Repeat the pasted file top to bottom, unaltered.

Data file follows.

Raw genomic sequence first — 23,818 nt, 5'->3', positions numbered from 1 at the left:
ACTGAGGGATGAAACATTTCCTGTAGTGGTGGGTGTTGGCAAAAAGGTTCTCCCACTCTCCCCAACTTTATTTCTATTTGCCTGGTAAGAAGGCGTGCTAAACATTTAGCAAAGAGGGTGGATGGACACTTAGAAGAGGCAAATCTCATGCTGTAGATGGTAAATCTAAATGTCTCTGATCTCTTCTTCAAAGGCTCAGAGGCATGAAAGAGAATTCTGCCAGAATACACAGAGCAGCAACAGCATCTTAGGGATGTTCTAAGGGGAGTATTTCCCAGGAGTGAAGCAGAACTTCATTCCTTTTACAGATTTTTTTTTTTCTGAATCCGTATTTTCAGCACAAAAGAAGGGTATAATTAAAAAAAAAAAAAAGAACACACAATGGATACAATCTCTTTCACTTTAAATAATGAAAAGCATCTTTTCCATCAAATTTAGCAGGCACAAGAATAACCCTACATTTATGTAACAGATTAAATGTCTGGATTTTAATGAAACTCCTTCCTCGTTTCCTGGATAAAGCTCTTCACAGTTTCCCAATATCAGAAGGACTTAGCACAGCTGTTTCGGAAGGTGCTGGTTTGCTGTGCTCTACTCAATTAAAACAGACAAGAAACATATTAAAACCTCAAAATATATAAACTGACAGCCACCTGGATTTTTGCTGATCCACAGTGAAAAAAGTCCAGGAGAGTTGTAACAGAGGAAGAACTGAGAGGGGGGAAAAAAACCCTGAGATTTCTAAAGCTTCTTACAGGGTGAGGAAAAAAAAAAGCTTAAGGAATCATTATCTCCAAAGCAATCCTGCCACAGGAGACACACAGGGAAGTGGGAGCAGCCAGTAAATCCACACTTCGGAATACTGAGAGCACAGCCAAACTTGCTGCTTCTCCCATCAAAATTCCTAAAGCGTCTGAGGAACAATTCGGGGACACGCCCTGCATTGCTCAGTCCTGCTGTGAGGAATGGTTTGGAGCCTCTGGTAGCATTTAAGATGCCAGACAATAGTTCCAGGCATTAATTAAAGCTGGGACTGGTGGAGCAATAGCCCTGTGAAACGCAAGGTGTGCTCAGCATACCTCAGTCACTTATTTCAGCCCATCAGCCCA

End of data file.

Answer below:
Raw genomic sequence first — 23,818 nt, 5'->3', positions numbered from 1 at the left:
ACTGAGGGATGAAACATTTCCTGTAGTGGTGGGTGTTGGCAAAAAGGTTCTCCCACTCTCCCCAACTTTATTTCTATTTGCCTGGTAAGAAGGCGTGCTAAACATTTAGCAAAGAGGGTGGATGGACACTTAGAAGAGGCAAATCTCATGCTGTAGATGGTAAATCTAAATGTCTCTGATCTCTTCTTCAAAGGCTCAGAGGCATGAAAGAGAATTCTGCCAGAATACACAGAGCAGCAACAGCATCTTAGGGATGTTCTAAGGGGAGTATTTCCCAGGAGTGAAGCAGAACTTCATTCCTTTTACAGATTTTTTTTTTTCTGAATCCGTATTTTCAGCACAAAAGAAGGGTATAATTAAAAAAAAAAAAAAGAACACACAATGGATACAATCTCTTTCACTTTAAATAATGAAAAGCATCTTTTCCATCAAATTTAGCAGGCACAAGAATAACCCTACATTTATGTAACAGATTAAATGTCTGGATTTTAATGAAACTCCTTCCTCGTTTCCTGGATAAAGCTCTTCACAGTTTCCCAATATCAGAAGGACTTAGCACAGCTGTTTCGGAAGGTGCTGGTTTGCTGTGCTCTACTCAATTAAAACAGACAAGAAACATATTAAAACCTCAAAATATATAAACTGACAGCCACCTGGATTTTTGCTGATCCACAGTGAAAAAAGTCCAGGAGAGTTGTAACAGAGGAAGAACTGAGAGGGGGGAAAAAAACCCTGAGATTTCTAAAGCTTCTTACAGGGTGAGGAAAAAAAAAAGCTTAAGGAATCATTATCTCCAAAGCAATCCTGCCACAGGAGACACACAGGGAAGTGGGAGCAGCCAGTAAATCCACACTTCGGAATACTGAGAGCACAGCCAAACTTGCTGCTTCTCCCATCAAAATTCCTAAAGCGTCTGAGGAACAATTCGGGGACACGCCCTGCATTGCTCAGTCCTGCTGTGAGGAATGGTTTGGAGCCTCTGGTAGCATTTAAGATGCCAGACAATAGTTCCAGGCATTAATTAAAGCTGGGACTGGTGGAGCAATAGCCCTGTGAAACGCAAGGTGTGCTCAGCATACCTCAGTCACTTATTTCAGCCCATCAGCCCA